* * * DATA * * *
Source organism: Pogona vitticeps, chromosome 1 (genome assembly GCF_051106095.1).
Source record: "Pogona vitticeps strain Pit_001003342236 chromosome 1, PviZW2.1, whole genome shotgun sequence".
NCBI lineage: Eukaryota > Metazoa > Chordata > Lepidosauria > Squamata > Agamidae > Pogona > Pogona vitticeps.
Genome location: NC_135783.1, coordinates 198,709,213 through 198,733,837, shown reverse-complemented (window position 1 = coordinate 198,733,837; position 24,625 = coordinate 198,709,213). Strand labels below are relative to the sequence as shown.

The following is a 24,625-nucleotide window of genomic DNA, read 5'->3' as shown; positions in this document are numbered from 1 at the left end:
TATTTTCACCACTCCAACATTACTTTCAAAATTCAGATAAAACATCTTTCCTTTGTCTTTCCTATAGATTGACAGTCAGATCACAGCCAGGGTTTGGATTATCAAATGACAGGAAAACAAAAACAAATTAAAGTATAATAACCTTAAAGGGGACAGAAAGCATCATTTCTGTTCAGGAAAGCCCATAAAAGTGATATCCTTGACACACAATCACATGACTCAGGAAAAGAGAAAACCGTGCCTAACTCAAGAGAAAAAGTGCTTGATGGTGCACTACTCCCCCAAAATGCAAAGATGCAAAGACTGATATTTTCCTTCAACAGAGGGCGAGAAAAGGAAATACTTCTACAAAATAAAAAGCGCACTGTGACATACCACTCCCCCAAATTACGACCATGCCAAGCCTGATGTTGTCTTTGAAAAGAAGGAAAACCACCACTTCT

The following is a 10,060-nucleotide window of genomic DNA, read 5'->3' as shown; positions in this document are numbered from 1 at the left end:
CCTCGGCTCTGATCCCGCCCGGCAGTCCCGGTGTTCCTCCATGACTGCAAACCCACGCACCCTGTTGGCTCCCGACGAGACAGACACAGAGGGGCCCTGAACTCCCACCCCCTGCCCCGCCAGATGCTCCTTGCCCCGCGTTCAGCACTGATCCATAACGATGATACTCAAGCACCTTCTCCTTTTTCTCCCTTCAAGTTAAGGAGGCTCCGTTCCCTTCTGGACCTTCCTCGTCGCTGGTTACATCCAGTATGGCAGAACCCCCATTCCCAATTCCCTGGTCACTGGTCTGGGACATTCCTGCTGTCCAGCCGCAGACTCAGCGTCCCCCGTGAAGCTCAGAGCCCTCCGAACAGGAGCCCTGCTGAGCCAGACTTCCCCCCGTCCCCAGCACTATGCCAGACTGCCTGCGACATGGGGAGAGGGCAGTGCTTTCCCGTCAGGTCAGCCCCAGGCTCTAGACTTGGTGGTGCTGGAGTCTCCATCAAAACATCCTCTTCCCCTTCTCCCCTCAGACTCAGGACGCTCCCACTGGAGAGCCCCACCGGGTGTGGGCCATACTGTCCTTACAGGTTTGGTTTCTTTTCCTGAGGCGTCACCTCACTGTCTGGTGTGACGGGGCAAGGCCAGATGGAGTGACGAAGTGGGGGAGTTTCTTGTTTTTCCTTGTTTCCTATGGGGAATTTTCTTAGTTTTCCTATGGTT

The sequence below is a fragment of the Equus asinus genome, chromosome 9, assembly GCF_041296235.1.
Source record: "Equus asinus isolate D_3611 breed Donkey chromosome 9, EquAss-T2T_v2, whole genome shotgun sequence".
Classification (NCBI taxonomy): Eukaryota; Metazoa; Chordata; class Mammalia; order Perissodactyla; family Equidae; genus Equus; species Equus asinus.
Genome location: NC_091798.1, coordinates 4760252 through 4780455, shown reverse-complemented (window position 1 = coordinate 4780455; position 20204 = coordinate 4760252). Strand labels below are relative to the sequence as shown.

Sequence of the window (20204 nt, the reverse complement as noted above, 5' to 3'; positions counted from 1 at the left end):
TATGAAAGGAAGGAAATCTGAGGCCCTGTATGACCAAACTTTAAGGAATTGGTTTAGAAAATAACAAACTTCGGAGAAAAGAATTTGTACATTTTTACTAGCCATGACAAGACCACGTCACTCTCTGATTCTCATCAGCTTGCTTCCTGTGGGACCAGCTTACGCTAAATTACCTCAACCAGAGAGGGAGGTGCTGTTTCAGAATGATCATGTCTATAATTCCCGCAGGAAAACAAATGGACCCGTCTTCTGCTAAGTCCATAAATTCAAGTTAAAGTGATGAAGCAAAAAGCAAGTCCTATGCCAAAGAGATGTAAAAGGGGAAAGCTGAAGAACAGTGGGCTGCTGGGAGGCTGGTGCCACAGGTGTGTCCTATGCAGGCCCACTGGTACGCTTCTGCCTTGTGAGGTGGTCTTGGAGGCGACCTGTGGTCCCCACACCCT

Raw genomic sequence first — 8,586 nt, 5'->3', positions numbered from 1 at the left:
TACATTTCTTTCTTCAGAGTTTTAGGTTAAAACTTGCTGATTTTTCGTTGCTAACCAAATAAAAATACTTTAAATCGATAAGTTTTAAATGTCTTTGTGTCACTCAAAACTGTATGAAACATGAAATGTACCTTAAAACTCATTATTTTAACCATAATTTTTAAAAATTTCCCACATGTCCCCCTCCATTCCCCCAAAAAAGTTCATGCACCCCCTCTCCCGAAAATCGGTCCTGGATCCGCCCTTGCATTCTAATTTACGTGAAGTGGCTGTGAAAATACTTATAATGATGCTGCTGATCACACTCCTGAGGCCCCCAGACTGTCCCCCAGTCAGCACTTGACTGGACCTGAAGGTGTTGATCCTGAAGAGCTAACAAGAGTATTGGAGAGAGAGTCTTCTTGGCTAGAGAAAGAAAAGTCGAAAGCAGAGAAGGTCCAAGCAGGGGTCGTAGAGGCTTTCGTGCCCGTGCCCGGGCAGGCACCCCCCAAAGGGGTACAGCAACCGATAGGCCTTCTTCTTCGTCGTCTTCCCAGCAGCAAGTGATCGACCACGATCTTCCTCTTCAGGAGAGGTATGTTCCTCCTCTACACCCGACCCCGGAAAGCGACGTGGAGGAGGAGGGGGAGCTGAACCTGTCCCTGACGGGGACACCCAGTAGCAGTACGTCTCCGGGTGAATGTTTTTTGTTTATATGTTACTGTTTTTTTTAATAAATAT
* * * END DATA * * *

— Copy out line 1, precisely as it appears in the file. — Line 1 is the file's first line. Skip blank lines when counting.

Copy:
Source organism: Pogona vitticeps, chromosome 1 (genome assembly GCF_051106095.1).